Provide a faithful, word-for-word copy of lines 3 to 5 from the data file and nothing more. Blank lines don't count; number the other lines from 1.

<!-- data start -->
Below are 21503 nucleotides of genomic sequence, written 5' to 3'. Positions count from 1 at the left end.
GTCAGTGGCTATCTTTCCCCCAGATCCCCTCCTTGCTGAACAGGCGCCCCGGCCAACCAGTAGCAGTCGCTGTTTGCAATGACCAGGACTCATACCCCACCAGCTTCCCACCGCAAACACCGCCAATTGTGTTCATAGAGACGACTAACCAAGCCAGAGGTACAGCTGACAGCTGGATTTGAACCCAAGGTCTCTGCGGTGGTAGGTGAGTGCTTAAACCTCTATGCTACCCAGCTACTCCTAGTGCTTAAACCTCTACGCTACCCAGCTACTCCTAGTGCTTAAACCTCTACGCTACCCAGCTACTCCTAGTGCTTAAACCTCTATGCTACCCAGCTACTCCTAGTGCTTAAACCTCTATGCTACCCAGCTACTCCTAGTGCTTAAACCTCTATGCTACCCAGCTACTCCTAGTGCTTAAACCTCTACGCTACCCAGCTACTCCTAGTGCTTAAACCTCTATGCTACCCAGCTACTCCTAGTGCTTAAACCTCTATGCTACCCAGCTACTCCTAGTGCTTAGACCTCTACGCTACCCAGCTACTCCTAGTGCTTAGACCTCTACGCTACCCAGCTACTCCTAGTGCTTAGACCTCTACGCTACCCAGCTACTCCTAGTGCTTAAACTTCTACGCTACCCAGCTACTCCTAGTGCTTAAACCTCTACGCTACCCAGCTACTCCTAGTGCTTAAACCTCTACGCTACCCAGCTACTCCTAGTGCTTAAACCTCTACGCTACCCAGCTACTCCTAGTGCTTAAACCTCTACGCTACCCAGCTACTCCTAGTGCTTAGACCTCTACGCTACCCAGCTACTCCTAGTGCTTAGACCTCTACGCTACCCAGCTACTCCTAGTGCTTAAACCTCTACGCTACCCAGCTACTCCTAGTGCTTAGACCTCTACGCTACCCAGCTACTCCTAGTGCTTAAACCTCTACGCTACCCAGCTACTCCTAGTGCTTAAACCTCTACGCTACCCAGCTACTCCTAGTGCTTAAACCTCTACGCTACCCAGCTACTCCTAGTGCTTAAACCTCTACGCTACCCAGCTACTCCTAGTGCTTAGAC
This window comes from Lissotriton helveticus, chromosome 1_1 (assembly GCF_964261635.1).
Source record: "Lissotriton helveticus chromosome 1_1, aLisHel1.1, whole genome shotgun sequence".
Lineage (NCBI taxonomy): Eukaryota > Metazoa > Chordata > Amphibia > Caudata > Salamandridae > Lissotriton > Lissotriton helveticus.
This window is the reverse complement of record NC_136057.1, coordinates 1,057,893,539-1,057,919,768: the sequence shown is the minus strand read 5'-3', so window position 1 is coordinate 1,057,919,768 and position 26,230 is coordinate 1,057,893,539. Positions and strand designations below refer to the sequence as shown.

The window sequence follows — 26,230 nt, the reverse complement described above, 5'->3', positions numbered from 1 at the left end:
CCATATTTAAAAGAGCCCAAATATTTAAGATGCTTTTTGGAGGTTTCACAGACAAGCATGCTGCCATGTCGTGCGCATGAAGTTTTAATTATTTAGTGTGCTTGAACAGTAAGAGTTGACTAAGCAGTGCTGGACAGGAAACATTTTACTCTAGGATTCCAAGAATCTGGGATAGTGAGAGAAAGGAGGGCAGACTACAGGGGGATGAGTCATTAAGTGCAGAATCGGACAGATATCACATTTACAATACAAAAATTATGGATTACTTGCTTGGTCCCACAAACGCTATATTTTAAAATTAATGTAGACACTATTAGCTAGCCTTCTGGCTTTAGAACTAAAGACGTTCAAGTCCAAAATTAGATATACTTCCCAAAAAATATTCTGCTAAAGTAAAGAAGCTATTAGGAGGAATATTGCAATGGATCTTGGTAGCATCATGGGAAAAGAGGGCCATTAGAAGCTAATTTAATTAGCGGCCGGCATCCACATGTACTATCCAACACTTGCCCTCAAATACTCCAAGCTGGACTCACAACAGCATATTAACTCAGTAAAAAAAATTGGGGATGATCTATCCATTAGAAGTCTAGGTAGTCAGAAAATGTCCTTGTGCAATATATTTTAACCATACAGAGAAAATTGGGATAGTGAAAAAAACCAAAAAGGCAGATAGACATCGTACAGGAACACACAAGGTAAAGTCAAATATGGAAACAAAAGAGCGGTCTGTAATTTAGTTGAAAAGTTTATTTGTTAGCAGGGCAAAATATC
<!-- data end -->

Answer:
This window comes from Lissotriton helveticus, chromosome 1_1 (assembly GCF_964261635.1).
Source record: "Lissotriton helveticus chromosome 1_1, aLisHel1.1, whole genome shotgun sequence".
Lineage (NCBI taxonomy): Eukaryota > Metazoa > Chordata > Amphibia > Caudata > Salamandridae > Lissotriton > Lissotriton helveticus.